How to Get Rid of Carpenter Ants

A carpenter ant on a branch of tree

Carpenter ants — Just the two words seem intimidating. So we’re going to take a deep look at how to get rid of carpenter ants, both indoors and outdoors.

What are carpenter ants?

Despite their name, carpenter ants don’t eat wood. They eat meats and sweets, making a garden the perfect locale for them to live, nibbling on insects (dead or alive) and plants. 

What they do to wood is burrow inside it, chew it up, spit it out, and leave behind what is called frass, the residue that builds up around a carpenter ant nest. As a result, they weaken and destroy wood by tunneling through it. 

And that’s why we’ll help you to get rid of carpenter ants in the garden and in your house.

Table of Contents:

How to Get Rid of Carpenter Ants in the Garden

Photo Credit: Pxhere

Scout Out the Nest

Inspect your garden and property for potential nest sites. It’s best to do it around sunset, when carpenter ants are most active. To get their attention, set out nontoxic bait like diced crickets or mealworms, which are available at pet stores and bait shops. 

Then observe the carpenter ants’ activities, following their trails back to the nest. With the nest located, inject an insecticide that contains pyrethroids into the nest. That may involve drilling, depending on the nest’s location. 

One note of caution: Do not spray liquids around electrical outlets or junction boxes. In those areas, insecticidal dust should do the trick.

Remove Water Sources

Carpenter ants love water. To combat them, remove water where it pools, denying the carpenter ant colony a reason to settle in.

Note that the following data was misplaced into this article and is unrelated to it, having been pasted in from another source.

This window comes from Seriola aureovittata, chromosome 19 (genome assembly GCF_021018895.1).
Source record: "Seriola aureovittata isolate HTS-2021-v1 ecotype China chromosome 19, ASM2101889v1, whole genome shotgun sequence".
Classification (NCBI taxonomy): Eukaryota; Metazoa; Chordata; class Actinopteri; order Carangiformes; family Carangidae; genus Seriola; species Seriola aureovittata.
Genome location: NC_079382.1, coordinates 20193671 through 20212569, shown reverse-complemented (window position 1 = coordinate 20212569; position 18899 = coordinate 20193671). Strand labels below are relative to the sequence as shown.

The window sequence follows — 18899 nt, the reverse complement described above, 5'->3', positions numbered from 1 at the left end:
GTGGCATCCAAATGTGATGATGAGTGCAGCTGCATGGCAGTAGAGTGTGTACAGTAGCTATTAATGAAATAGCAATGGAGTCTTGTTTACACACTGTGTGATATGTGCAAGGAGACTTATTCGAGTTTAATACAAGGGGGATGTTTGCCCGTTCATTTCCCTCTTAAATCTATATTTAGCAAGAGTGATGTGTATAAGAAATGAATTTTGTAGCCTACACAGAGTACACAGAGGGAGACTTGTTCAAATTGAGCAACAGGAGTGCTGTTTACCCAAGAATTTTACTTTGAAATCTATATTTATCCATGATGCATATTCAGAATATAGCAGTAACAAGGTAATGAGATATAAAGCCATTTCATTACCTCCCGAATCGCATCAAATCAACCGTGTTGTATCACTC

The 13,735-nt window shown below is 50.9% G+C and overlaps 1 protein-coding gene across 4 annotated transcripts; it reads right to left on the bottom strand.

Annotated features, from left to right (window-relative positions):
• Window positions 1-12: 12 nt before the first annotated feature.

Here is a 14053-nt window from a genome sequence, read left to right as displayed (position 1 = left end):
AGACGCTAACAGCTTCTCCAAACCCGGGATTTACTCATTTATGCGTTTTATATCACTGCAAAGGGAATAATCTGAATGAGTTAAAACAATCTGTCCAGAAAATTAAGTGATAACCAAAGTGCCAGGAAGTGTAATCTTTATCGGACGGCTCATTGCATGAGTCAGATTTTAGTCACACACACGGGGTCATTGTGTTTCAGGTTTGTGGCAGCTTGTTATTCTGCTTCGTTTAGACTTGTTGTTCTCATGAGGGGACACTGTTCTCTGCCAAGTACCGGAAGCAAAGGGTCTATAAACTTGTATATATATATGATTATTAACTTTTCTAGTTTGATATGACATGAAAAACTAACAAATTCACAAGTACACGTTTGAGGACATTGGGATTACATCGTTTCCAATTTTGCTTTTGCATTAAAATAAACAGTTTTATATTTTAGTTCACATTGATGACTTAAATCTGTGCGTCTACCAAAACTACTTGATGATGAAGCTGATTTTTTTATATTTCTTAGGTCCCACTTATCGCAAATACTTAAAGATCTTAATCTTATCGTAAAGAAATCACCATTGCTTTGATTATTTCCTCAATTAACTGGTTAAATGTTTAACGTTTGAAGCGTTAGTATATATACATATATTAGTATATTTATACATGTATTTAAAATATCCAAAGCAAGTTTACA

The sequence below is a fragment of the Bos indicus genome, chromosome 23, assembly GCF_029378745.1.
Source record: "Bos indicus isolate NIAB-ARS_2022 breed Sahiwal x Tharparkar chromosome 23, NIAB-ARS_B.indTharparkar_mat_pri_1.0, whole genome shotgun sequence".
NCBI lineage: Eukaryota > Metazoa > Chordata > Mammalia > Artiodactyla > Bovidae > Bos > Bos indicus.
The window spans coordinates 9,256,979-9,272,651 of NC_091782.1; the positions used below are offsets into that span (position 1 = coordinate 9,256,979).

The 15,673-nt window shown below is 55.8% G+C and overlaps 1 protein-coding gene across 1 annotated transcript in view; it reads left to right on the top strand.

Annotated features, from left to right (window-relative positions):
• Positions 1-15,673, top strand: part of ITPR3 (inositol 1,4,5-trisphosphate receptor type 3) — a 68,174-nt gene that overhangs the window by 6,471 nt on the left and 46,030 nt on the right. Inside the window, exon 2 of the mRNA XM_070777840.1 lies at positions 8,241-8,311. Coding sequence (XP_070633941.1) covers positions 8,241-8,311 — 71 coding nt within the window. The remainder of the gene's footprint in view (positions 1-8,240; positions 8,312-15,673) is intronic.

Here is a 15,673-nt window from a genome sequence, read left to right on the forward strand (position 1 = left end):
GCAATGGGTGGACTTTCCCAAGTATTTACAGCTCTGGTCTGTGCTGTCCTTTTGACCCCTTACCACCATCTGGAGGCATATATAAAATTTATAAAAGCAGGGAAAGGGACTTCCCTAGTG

Things to check on:

  • A leaky exterior spigot or hose.
  • Gutters that aren’t sealed and don’t funnel water away as they should.
  • Piles of leaves that can soak up and collect water.
  • A leaky exterior air conditioning unit. 

Carpenter ants will seldom set up camp far from a water source. By denying them the source, you are not too subtly suggesting this isn’t the place they want to be. 

Remove Wood Piles and Plant Debris

So, once having eliminated the water issues, you should rid your yard of loose piles of leaves and twigs and move firewood to a distance from the garden (and house) of at least 6 to 8 feet. 

Control the Aphid Population

Photo Credit: Lincoln Peh / Wikimedia Commons / CC BY 2.0

Carpenter ants have a symbiotic relationship with aphids (both insects benefit from the relationship). Aphids produce honeydew for the carpenter ants to eat, and in return, the ants offer protection, just like a farmer would protect their livestock. 

When aphids are abundant, there might be some carpenter ants nearby. Getting rid of aphids will make your yard less appealing to the carpenter ant colony. You can control aphids by applying insecticidal soaps or horticultural oil. 

Remove Rotting Wood

Is your wood raised garden bed or wood fence rotting? Carpenter ants consider these areas luxury living. When you detect rotting wood near your garden, promptly replace the wood so that carpenter ants will have to look elsewhere for shelter. 

How to Get Rid of Carpenter Ants in the House

Once inside, carpenter ants will leave a calling card just to say “Hi,” in the form of wood shavings. While they won’t eat the wood that comprises your house, they will burrow in, chewing it up as they create room for their nests. They discard the residue, which looks like well-ground sawdust, in small mounds at the entrances to their nests. When you see that, it’s time for action.